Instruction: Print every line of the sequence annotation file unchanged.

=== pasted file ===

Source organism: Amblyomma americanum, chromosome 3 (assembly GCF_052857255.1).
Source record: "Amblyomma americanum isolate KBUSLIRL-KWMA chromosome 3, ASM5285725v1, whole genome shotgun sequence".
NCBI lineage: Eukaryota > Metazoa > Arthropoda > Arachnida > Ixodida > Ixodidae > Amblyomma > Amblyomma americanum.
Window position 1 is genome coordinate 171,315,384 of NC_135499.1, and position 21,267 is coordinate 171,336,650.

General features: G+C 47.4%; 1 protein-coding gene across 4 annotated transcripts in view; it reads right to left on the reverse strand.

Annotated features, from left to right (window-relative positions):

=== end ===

Source organism: Amblyomma americanum, chromosome 3 (assembly GCF_052857255.1).
Source record: "Amblyomma americanum isolate KBUSLIRL-KWMA chromosome 3, ASM5285725v1, whole genome shotgun sequence".
NCBI lineage: Eukaryota > Metazoa > Arthropoda > Arachnida > Ixodida > Ixodidae > Amblyomma > Amblyomma americanum.
Window position 1 is genome coordinate 171,315,384 of NC_135499.1, and position 21,267 is coordinate 171,336,650.

General features: G+C 47.4%; 1 protein-coding gene across 4 annotated transcripts in view; it reads right to left on the reverse strand.

Annotated features, from left to right (window-relative positions):